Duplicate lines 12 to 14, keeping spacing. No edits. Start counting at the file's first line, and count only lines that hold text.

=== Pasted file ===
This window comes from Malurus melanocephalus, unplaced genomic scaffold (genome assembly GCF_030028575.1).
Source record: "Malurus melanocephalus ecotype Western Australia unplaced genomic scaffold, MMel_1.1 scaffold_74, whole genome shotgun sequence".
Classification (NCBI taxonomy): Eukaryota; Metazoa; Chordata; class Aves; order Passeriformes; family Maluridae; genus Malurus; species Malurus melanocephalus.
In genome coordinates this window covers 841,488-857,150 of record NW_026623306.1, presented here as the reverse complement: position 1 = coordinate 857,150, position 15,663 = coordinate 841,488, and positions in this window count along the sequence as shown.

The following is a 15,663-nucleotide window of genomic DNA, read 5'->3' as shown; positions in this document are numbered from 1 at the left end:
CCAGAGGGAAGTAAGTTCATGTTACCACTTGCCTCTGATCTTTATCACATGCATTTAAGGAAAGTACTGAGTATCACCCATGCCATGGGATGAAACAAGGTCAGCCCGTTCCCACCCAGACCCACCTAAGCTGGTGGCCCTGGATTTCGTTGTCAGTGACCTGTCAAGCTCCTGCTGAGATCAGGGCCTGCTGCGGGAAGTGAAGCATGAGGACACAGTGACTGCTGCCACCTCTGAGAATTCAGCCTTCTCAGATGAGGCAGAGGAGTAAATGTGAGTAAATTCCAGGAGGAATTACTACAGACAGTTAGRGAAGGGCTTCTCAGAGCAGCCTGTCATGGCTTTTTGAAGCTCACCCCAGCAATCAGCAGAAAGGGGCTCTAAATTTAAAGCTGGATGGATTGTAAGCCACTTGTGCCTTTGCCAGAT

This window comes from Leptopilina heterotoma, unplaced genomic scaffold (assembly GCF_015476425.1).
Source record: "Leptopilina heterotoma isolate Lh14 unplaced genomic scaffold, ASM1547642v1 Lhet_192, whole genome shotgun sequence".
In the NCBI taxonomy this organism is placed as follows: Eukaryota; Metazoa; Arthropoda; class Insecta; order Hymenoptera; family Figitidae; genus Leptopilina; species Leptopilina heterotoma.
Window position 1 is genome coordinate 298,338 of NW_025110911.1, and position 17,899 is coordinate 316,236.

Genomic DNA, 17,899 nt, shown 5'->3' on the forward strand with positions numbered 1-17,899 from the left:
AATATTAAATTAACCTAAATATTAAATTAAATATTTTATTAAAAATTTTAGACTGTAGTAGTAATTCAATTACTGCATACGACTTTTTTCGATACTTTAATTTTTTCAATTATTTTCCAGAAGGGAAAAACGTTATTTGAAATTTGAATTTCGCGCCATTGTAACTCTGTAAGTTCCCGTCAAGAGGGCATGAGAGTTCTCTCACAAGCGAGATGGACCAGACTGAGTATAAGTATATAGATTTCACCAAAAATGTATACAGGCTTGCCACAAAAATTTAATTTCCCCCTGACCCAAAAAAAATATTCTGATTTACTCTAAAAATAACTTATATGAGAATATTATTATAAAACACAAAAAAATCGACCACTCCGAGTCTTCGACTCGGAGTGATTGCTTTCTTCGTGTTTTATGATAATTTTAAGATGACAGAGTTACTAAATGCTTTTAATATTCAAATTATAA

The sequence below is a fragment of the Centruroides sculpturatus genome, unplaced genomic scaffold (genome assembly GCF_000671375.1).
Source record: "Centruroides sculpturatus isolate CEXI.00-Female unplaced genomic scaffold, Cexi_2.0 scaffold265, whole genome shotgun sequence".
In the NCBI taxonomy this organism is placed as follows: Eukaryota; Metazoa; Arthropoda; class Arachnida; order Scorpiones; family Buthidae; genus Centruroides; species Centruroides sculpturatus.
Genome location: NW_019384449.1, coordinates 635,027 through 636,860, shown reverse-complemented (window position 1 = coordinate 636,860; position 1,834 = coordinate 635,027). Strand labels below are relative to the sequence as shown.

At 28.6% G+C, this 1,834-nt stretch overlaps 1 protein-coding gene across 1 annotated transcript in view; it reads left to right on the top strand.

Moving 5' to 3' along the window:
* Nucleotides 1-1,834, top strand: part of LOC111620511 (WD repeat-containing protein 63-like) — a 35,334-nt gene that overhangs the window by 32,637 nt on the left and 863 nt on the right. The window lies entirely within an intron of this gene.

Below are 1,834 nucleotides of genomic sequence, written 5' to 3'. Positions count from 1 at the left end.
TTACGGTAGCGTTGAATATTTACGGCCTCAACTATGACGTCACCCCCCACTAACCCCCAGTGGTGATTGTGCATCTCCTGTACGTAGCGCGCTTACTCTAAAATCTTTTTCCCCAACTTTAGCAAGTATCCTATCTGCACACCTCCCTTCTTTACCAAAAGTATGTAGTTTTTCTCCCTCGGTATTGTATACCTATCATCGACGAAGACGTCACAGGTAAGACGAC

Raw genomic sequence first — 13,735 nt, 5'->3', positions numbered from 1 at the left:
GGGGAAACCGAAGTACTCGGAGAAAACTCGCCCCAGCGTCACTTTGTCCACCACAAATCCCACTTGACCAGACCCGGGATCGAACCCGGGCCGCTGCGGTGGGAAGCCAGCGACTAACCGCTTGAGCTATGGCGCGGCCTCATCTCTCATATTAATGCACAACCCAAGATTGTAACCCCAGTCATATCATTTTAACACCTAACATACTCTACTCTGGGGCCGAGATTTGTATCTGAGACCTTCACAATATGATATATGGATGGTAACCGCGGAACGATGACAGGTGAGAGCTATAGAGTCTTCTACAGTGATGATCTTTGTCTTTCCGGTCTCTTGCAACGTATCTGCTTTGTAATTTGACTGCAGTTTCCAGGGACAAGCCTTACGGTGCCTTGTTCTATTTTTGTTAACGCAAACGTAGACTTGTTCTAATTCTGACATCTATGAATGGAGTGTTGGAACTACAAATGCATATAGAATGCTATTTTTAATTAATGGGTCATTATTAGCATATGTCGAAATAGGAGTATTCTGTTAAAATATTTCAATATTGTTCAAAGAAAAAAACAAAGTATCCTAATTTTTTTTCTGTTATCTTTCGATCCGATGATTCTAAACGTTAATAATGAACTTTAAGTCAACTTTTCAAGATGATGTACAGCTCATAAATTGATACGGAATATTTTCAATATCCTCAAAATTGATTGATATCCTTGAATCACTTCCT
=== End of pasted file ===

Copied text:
AATATTAAATTAACCTAAATATTAAATTAAATATTTTATTAAAAATTTTAGACTGTAGTAGTAATTCAATTACTGCATACGACTTTTTTCGATACTTTAATTTTTTCAATTATTTTCCAGAAGGGAAAAACGTTATTTGAAATTTGAATTTCGCGCCATTGTAACTCTGTAAGTTCCCGTCAAGAGGGCATGAGAGTTCTCTCACAAGCGAGATGGACCAGACTGAGTATAAGTATATAGATTTCACCAAAAATGTATACAGGCTTGCCACAAAAATTTAATTTCCCCCTGACCCAAAAAAAATATTCTGATTTACTCTAAAAATAACTTATATGAGAATATTATTATAAAACACAAAAAAATCGACCACTCCGAGTCTTCGACTCGGAGTGATTGCTTTCTTCGTGTTTTATGATAATTTTAAGATGACAGAGTTACTAAATGCTTTTAATATTCAAATTATAA

The sequence below is a fragment of the Centruroides sculpturatus genome, unplaced genomic scaffold (genome assembly GCF_000671375.1).
Source record: "Centruroides sculpturatus isolate CEXI.00-Female unplaced genomic scaffold, Cexi_2.0 scaffold265, whole genome shotgun sequence".